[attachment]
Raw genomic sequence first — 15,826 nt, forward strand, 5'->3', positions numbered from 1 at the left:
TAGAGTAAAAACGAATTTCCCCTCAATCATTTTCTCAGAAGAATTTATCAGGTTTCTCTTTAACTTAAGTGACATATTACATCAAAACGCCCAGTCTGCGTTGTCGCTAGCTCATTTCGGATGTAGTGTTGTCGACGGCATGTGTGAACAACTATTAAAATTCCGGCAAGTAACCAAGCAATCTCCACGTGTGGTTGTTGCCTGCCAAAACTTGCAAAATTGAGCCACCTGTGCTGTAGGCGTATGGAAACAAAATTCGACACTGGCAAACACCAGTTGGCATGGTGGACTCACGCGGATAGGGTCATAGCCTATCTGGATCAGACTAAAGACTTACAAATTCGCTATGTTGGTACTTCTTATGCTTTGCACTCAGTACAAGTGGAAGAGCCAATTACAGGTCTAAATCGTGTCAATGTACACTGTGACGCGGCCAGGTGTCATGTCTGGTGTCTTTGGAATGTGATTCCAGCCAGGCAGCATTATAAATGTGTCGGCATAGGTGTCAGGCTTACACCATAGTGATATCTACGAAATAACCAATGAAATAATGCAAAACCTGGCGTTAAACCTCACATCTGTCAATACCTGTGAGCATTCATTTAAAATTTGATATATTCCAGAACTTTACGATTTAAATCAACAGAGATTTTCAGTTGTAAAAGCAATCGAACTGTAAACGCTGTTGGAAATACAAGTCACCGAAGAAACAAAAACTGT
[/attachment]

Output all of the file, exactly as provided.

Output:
Raw genomic sequence first — 15,826 nt, forward strand, 5'->3', positions numbered from 1 at the left:
TAGAGTAAAAACGAATTTCCCCTCAATCATTTTCTCAGAAGAATTTATCAGGTTTCTCTTTAACTTAAGTGACATATTACATCAAAACGCCCAGTCTGCGTTGTCGCTAGCTCATTTCGGATGTAGTGTTGTCGACGGCATGTGTGAACAACTATTAAAATTCCGGCAAGTAACCAAGCAATCTCCACGTGTGGTTGTTGCCTGCCAAAACTTGCAAAATTGAGCCACCTGTGCTGTAGGCGTATGGAAACAAAATTCGACACTGGCAAACACCAGTTGGCATGGTGGACTCACGCGGATAGGGTCATAGCCTATCTGGATCAGACTAAAGACTTACAAATTCGCTATGTTGGTACTTCTTATGCTTTGCACTCAGTACAAGTGGAAGAGCCAATTACAGGTCTAAATCGTGTCAATGTACACTGTGACGCGGCCAGGTGTCATGTCTGGTGTCTTTGGAATGTGATTCCAGCCAGGCAGCATTATAAATGTGTCGGCATAGGTGTCAGGCTTACACCATAGTGATATCTACGAAATAACCAATGAAATAATGCAAAACCTGGCGTTAAACCTCACATCTGTCAATACCTGTGAGCATTCATTTAAAATTTGATATATTCCAGAACTTTACGATTTAAATCAACAGAGATTTTCAGTTGTAAAAGCAATCGAACTGTAAACGCTGTTGGAAATACAAGTCACCGAAGAAACAAAAACTGT